‘A positive feeling about regional health’

10 May 2011

Despite the current fiscal challenges, tonight‟s Federal Budget has seen growth in forward expenditure on health, with mental health services and regional hospital infrastructure the big winners.
New and enhanced programs for preventing and managing mental illness span three major Departments, covering not only health but housing, crisis accommodation and employment and training.
Gordon Gregory, Executive Director of the National Rural Health Alliance, said this new-found „whole of government‟ approach to a major health condition is most welcome.
“The five-year mental health services package will help correct the balance and see emotional and social wellbeing take its proper place alongside physical conditions,” Mr Gregory said.
“One can always worry about how the new programs will fit rural and remote areas – and indeed whether we will have the skilled workforce in the bush to make these good things happen. But at least now we have some of the raw materials to put together into programs that really can do the trick for us.”
Better coordinated care services for people with severe mental illness, to provide one point of contact for individuals and families across a multi-agency care plan, is an important element of the reforms, especially for people who live in rural and remote communities where services are scarce.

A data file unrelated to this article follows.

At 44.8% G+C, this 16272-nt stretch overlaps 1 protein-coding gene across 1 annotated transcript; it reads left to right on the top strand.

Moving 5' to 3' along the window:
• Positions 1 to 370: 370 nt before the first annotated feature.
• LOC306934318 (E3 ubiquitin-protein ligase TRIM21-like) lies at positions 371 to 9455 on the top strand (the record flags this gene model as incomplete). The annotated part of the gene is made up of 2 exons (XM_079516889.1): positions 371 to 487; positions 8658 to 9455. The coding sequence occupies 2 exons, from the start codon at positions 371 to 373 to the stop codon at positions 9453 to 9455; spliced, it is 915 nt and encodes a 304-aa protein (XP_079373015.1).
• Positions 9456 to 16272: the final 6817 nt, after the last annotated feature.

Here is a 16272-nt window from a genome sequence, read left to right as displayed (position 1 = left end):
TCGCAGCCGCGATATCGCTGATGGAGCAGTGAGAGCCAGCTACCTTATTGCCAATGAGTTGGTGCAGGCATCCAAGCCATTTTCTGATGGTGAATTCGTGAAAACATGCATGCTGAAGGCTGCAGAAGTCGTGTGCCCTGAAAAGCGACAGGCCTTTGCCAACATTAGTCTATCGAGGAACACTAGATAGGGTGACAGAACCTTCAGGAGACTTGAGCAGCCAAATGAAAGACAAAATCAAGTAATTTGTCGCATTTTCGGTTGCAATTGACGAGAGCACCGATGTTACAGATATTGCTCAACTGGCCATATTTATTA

There is to be another round to allocate the remainder of the $1.8 billion in the regional Health and Hospitals Fund. Now that some of the larger regional centres have been assisted, the Alliance would like to see the emphasis given to towns of between 15,000-30,000 people that are de facto hubs in their area. A good example was this week‟s announcement about dialysis support and other services in communities in WA as diverse as Derby, Kununurra, the Pilbara, Bunbury, Eucla and Busselton.
The Alliance noted and strongly supports the extension of the augmented rural aged care viability supplement for another year, pending the Productivity Commission‟s recommendations on healthy ageing.
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Although there is still considerable angst about the appalling state of oral health in Australia, particularly for those on low incomes and in rural areas, tonight‟s Budget has at least given a nod to the issue.
The Alliance looks forward to consultations about the voluntary dental internship, especially how it can secure better public dental services in rural and remote areas. It supports the establishment of the Dental Health National Advisory Council as the first step towards what has to be next year‟s Budget health priority.
“We understand and support the emphasis given in the budget papers to the economic boost that building health infrastructure in various centres. “Building liveable communities and „workable‟ health facilities is a critical part of sustainable rural communities – but we are still anxious about the relatively large size and small number of „regional‟ places on which the Government is focusing most of its effort,” Mr Gregory said.
Tonight‟s health budget also foreshadowed a rationalisation of over 150 smaller programs into 18 „flexible funds‟. Such streamlining will be welcomed for the red tape it may save but people in rural and remote areas will want to be reassured that programs targeted especially to the needs of their communities are not subsumed in more generalised programs.